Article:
At the same time, the increase in competition within and across media has impacted on revenues within specific media markets. Many firms face shrinking sales and revenues from their primary media products, making it even more critical to develop new markets and revenue sources. Firms producing content, as opposed to those only distributing it, find the ability to market that content across as many media and markets as viable critical to their continuing success. As one example, the movie industry has shifted from having its primary revenues derived from theater ticket sales, to revenues from television and cable licensing, to the point where revenues from DVD sales provide the bulk of revenues.
Trends in technology suggest that cross-media marketing will be increasingly critical, both in terms of promotion and in the marketing of content. Old market boundaries are disappearing, and with them the ability of media firms to capture audiences and monopoly profits from exclusiveness. Competition and fragmented audiences spreading their attention across a wide range of media (and increasingly multitasking) increase the value of promotion, and the need for cross-media promotion and marketing efforts, for many products. Changing cost structures suggest that content will be increasingly available across a range of media forms, and if producers do not market the content across those media forms themselves, they face losing that value to those who do (legally or not).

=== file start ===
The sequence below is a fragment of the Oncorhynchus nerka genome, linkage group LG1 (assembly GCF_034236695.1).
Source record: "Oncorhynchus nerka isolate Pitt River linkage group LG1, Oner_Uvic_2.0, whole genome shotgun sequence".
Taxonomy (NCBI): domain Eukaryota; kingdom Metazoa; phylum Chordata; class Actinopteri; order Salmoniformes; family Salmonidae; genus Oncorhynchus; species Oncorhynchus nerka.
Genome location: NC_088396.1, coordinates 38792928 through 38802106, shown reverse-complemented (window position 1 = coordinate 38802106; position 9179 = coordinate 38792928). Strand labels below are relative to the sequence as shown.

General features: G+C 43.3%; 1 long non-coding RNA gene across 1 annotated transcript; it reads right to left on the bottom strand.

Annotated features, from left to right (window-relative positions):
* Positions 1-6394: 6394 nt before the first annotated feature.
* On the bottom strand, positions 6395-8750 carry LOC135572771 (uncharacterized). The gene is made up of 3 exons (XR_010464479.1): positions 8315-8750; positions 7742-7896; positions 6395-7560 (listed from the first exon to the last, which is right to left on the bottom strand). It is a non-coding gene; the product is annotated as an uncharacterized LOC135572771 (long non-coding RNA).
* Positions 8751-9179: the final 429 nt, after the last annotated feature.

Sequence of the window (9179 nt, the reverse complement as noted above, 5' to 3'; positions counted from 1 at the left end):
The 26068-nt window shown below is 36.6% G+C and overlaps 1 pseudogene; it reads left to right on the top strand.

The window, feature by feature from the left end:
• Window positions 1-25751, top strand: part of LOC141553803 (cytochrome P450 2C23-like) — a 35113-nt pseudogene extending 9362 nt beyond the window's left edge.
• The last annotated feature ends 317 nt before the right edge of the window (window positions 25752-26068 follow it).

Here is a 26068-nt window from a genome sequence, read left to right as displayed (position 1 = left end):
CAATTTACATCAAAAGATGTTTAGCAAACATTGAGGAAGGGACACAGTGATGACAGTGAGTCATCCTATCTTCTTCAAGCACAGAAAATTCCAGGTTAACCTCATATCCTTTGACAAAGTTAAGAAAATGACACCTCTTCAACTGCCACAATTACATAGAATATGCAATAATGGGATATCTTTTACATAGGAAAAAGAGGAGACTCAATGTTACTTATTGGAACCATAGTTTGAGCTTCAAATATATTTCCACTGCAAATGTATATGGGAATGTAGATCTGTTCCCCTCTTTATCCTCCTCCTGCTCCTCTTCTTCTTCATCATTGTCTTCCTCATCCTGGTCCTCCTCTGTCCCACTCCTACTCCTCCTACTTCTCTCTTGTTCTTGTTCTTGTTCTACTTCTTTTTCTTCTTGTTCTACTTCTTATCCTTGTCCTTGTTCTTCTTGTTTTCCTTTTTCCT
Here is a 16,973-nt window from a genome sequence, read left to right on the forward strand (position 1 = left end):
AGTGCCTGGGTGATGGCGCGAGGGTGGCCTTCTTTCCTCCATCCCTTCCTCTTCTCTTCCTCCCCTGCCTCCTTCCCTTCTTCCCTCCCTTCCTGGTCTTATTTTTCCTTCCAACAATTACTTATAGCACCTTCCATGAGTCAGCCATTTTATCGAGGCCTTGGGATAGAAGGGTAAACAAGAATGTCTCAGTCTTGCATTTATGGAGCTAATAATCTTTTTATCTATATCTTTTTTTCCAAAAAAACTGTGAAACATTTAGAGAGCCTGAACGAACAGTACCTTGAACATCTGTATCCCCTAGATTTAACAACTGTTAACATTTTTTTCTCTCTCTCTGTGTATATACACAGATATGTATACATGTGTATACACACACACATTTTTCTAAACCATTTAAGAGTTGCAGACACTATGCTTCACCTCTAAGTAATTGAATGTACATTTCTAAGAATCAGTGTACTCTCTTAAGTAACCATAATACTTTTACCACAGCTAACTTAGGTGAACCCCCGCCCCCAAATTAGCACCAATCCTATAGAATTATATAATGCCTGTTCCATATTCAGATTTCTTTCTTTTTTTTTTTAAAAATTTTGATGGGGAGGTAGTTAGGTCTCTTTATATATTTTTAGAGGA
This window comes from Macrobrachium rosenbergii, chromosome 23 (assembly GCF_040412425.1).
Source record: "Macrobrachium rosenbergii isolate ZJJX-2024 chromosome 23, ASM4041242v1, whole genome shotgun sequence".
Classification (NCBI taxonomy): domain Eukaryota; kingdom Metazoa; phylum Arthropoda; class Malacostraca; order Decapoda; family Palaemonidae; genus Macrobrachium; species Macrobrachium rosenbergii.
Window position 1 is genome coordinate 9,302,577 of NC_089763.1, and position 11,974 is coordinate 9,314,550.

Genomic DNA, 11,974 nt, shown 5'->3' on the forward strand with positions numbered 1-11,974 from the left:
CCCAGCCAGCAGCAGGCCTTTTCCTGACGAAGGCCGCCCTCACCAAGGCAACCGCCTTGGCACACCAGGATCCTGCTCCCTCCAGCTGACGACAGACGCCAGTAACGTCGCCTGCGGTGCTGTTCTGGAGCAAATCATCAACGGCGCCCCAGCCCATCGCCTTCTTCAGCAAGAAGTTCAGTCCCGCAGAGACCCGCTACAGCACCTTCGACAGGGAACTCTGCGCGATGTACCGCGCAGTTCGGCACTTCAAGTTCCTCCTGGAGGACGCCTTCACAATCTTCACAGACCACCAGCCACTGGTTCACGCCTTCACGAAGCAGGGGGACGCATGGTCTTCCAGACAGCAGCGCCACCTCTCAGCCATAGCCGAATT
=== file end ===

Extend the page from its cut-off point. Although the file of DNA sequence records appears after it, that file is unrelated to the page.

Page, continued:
Currently, prospects for both aspects (advertising across media, and distributing content across media) look promising. Bruner (2005) notes the shift in advertising markets and the rise of cross-media advertising in his report on online advertising. The European Commission has been actively promoting the potentials of cross-media marketing in the emerging digital media marketplace, funding a variety of projects and consortia (e.g., Boumans 2004) as part of its information society initiatives.
- Boumans, J. (2004). Cross-media. E-content report 8, ACTeN. At http://acten.net/cgibin/WebGUI/www/index.pl/cross_media, accessed August 24, 2007.
- Bruner, R. E. (2005). The decade in online advertising: 1994 –2004. Research report, DoubleClick.com. At http://www.doubleclick.com/us/knowledge_central/documents/RESEARCH/dc_decaderinonline_0504.pdf.
- European Commission (2007). Europe’s information society. At http://ec.europa.eu/information_society, accessed August 24, 2007.
- Spinellis, D. (ed.) (2003). Cross-media service delivery. Norwell, MA: Kluwer.
- Vizjak, A., & Ringlstetter, M. (eds.) (2003). Media management: Leveraging content for profitable growth. Berlin: Springer.